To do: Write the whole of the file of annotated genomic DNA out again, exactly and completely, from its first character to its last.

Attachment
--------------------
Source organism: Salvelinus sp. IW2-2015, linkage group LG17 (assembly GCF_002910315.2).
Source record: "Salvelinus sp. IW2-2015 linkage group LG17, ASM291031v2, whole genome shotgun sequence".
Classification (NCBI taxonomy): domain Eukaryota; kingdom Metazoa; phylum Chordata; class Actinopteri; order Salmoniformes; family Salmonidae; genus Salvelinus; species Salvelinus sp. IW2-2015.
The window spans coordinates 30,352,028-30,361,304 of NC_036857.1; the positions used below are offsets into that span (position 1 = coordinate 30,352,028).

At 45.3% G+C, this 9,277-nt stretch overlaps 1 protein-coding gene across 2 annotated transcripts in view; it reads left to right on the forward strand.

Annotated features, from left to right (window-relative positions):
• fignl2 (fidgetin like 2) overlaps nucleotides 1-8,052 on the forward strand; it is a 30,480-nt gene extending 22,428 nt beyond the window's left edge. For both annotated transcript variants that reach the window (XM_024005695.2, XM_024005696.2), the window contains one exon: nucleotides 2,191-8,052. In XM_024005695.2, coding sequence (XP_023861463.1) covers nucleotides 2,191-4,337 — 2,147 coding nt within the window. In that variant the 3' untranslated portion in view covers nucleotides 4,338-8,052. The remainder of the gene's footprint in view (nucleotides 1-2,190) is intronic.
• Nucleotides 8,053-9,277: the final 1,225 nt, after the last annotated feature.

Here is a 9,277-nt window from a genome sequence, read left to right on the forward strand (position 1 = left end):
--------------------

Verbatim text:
Source organism: Salvelinus sp. IW2-2015, linkage group LG17 (assembly GCF_002910315.2).
Source record: "Salvelinus sp. IW2-2015 linkage group LG17, ASM291031v2, whole genome shotgun sequence".
Classification (NCBI taxonomy): domain Eukaryota; kingdom Metazoa; phylum Chordata; class Actinopteri; order Salmoniformes; family Salmonidae; genus Salvelinus; species Salvelinus sp. IW2-2015.
The window spans coordinates 30,352,028-30,361,304 of NC_036857.1; the positions used below are offsets into that span (position 1 = coordinate 30,352,028).

At 45.3% G+C, this 9,277-nt stretch overlaps 1 protein-coding gene across 2 annotated transcripts in view; it reads left to right on the forward strand.

Annotated features, from left to right (window-relative positions):
• fignl2 (fidgetin like 2) overlaps nucleotides 1-8,052 on the forward strand; it is a 30,480-nt gene extending 22,428 nt beyond the window's left edge. For both annotated transcript variants that reach the window (XM_024005695.2, XM_024005696.2), the window contains one exon: nucleotides 2,191-8,052. In XM_024005695.2, coding sequence (XP_023861463.1) covers nucleotides 2,191-4,337 — 2,147 coding nt within the window. In that variant the 3' untranslated portion in view covers nucleotides 4,338-8,052. The remainder of the gene's footprint in view (nucleotides 1-2,190) is intronic.
• Nucleotides 8,053-9,277: the final 1,225 nt, after the last annotated feature.

Here is a 9,277-nt window from a genome sequence, read left to right on the forward strand (position 1 = left end):